When you plug and install new (compatible) RAM, any modern PC should automatically detect them, and also adjust itself automatically based on their configuration. If the PC has an installed operating system, and none of the RAM sticks are faulty, it would then continue booting as normal.
On normal configurations, this goes the same regardless of whether you are populating empty DIMM slots, or removing old RAM and installing new ones with higher capacity. However, there could be a few complications that might cause issues to the system:
- Adding just a third stick instead of populating all four DIMM slots. If the previous configuration was on two RAM modules, then simply adding a third one might knock the system out of its dual-channel configuration. Or it might run on Flex memory mode. Either way, it will eventually revert back to a single-channel configuration, halving the available memory bandwidth of the system.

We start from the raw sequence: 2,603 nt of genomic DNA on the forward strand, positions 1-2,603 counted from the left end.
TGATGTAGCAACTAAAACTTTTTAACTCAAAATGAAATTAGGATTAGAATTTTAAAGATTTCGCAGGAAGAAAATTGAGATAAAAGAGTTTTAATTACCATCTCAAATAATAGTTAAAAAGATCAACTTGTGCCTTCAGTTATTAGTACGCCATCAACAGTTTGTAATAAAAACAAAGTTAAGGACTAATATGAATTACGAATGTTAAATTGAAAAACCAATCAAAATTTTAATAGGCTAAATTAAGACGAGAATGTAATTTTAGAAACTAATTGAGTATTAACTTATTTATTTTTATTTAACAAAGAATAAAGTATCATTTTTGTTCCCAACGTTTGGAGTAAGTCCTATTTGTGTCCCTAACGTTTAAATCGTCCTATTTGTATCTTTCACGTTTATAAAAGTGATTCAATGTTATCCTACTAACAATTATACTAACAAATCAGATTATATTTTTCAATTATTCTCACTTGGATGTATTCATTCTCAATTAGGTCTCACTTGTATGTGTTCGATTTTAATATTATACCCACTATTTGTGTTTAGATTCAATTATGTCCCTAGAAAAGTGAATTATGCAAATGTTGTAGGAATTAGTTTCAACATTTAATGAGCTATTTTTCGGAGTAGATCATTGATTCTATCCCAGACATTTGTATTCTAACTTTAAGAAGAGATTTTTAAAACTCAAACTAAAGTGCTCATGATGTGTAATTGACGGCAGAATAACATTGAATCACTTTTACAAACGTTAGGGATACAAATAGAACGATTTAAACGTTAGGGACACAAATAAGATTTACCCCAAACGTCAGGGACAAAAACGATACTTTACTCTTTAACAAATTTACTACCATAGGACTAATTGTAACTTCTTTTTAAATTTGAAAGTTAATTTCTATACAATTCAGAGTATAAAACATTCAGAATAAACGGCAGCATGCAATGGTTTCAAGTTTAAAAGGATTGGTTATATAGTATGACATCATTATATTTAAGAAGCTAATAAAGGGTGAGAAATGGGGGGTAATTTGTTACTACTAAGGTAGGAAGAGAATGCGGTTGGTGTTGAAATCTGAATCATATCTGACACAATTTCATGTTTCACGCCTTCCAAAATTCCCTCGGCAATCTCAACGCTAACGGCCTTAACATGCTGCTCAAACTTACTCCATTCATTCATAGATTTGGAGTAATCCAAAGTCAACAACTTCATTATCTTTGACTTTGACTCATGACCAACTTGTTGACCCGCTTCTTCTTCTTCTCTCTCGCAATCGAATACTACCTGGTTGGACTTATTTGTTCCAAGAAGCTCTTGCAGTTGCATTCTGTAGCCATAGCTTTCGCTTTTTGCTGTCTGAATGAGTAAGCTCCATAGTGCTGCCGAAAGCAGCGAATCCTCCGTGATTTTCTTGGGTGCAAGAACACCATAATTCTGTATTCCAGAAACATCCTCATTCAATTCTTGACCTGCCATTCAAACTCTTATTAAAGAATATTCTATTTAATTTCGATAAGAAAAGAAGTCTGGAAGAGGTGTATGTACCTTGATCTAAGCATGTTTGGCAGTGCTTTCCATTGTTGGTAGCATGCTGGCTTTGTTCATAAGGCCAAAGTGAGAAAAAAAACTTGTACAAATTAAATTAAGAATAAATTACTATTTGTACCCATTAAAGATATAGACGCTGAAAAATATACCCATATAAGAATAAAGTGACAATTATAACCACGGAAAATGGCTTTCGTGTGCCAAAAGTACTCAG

- Adding RAM with different capacities. Flex memory mode also kicks in when memory capacity fills up the smaller modules plus the equivalent capacity on the biggest module. For example, when a 4GB stick is filled up, plus 4GB more on an 8GB stick. When this happens, the system again reverts back to single-channel, slowing down the PC.
- Adding four individual sticks of RAM with very different configurations. The system will typically choose the slowest RAM, and then adjust the rest to match that lowest value. On rare occasions, however, the differences might be too great that it causes inherent instabilities, and might not even allow the system to boot in the first place.